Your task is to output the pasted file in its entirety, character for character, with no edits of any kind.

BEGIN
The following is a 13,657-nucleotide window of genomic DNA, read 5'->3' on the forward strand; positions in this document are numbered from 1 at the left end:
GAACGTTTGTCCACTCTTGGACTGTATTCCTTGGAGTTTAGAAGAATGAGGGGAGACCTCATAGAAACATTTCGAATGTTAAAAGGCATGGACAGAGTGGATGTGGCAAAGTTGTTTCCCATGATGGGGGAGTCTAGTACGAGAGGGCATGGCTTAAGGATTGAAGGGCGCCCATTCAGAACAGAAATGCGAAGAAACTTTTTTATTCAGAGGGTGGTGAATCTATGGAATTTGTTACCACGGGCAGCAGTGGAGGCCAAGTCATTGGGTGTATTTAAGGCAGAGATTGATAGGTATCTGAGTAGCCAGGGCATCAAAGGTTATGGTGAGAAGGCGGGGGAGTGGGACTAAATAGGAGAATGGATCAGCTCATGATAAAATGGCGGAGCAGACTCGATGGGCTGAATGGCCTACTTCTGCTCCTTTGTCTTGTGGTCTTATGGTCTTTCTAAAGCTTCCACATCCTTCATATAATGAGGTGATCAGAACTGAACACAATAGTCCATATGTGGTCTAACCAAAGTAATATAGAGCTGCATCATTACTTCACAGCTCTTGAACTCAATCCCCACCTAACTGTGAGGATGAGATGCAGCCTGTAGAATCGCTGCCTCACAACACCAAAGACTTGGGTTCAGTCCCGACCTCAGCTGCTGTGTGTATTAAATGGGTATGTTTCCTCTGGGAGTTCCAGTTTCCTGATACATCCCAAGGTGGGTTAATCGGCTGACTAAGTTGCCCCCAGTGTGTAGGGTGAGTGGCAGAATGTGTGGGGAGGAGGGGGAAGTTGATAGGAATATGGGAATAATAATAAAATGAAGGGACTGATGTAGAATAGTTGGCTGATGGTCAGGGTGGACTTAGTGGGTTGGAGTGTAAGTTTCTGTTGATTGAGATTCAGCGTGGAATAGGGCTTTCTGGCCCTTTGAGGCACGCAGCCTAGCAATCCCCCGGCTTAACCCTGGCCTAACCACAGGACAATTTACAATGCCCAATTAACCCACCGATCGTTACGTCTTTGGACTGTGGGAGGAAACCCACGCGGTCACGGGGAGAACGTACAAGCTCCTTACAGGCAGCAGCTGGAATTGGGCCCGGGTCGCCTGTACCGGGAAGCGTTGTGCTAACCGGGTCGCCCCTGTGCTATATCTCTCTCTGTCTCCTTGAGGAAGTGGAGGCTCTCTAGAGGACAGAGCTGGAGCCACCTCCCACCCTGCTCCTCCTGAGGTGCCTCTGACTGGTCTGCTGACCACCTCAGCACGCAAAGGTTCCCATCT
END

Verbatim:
The following is a 13,657-nucleotide window of genomic DNA, read 5'->3' on the forward strand; positions in this document are numbered from 1 at the left end:
GAACGTTTGTCCACTCTTGGACTGTATTCCTTGGAGTTTAGAAGAATGAGGGGAGACCTCATAGAAACATTTCGAATGTTAAAAGGCATGGACAGAGTGGATGTGGCAAAGTTGTTTCCCATGATGGGGGAGTCTAGTACGAGAGGGCATGGCTTAAGGATTGAAGGGCGCCCATTCAGAACAGAAATGCGAAGAAACTTTTTTATTCAGAGGGTGGTGAATCTATGGAATTTGTTACCACGGGCAGCAGTGGAGGCCAAGTCATTGGGTGTATTTAAGGCAGAGATTGATAGGTATCTGAGTAGCCAGGGCATCAAAGGTTATGGTGAGAAGGCGGGGGAGTGGGACTAAATAGGAGAATGGATCAGCTCATGATAAAATGGCGGAGCAGACTCGATGGGCTGAATGGCCTACTTCTGCTCCTTTGTCTTGTGGTCTTATGGTCTTTCTAAAGCTTCCACATCCTTCATATAATGAGGTGATCAGAACTGAACACAATAGTCCATATGTGGTCTAACCAAAGTAATATAGAGCTGCATCATTACTTCACAGCTCTTGAACTCAATCCCCACCTAACTGTGAGGATGAGATGCAGCCTGTAGAATCGCTGCCTCACAACACCAAAGACTTGGGTTCAGTCCCGACCTCAGCTGCTGTGTGTATTAAATGGGTATGTTTCCTCTGGGAGTTCCAGTTTCCTGATACATCCCAAGGTGGGTTAATCGGCTGACTAAGTTGCCCCCAGTGTGTAGGGTGAGTGGCAGAATGTGTGGGGAGGAGGGGGAAGTTGATAGGAATATGGGAATAATAATAAAATGAAGGGACTGATGTAGAATAGTTGGCTGATGGTCAGGGTGGACTTAGTGGGTTGGAGTGTAAGTTTCTGTTGATTGAGATTCAGCGTGGAATAGGGCTTTCTGGCCCTTTGAGGCACGCAGCCTAGCAATCCCCCGGCTTAACCCTGGCCTAACCACAGGACAATTTACAATGCCCAATTAACCCACCGATCGTTACGTCTTTGGACTGTGGGAGGAAACCCACGCGGTCACGGGGAGAACGTACAAGCTCCTTACAGGCAGCAGCTGGAATTGGGCCCGGGTCGCCTGTACCGGGAAGCGTTGTGCTAACCGGGTCGCCCCTGTGCTATATCTCTCTCTGTCTCCTTGAGGAAGTGGAGGCTCTCTAGAGGACAGAGCTGGAGCCACCTCCCACCCTGCTCCTCCTGAGGTGCCTCTGACTGGTCTGCTGACCACCTCAGCACGCAAAGGTTCCCATCT